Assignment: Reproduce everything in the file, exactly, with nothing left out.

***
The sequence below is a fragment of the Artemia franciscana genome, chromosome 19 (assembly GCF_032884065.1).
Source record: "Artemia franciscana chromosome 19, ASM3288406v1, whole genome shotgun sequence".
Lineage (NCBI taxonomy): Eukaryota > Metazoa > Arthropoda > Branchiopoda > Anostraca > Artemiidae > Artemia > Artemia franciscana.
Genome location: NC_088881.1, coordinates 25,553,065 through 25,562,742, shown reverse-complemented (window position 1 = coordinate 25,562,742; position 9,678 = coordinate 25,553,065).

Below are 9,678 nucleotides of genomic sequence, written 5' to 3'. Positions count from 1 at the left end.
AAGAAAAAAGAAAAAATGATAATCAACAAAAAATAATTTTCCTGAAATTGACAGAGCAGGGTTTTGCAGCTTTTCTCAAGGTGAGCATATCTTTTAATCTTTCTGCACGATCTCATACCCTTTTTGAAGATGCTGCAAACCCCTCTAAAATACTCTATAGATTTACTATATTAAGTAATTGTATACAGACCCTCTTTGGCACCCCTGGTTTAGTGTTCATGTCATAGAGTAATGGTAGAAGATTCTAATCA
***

The sequence below is a fragment of the Artemia franciscana genome, chromosome 19 (assembly GCF_032884065.1).
Source record: "Artemia franciscana chromosome 19, ASM3288406v1, whole genome shotgun sequence".
Lineage (NCBI taxonomy): Eukaryota > Metazoa > Arthropoda > Branchiopoda > Anostraca > Artemiidae > Artemia > Artemia franciscana.
Genome location: NC_088881.1, coordinates 25,553,065 through 25,562,742, shown reverse-complemented (window position 1 = coordinate 25,562,742; position 9,678 = coordinate 25,553,065).

Below are 9,678 nucleotides of genomic sequence, written 5' to 3'. Positions count from 1 at the left end.
AAGAAAAAAGAAAAAATGATAATCAACAAAAAATAATTTTCCTGAAATTGACAGAGCAGGGTTTTGCAGCTTTTCTCAAGGTGAGCATATCTTTTAATCTTTCTGCACGATCTCATACCCTTTTTGAAGATGCTGCAAACCCCTCTAAAATACTCTATAGATTTACTATATTAAGTAATTGTATACAGACCCTCTTTGGCACCCCTGGTTTAGTGTTCATGTCATAGAGTAATGGTAGAAGATTCTAATCA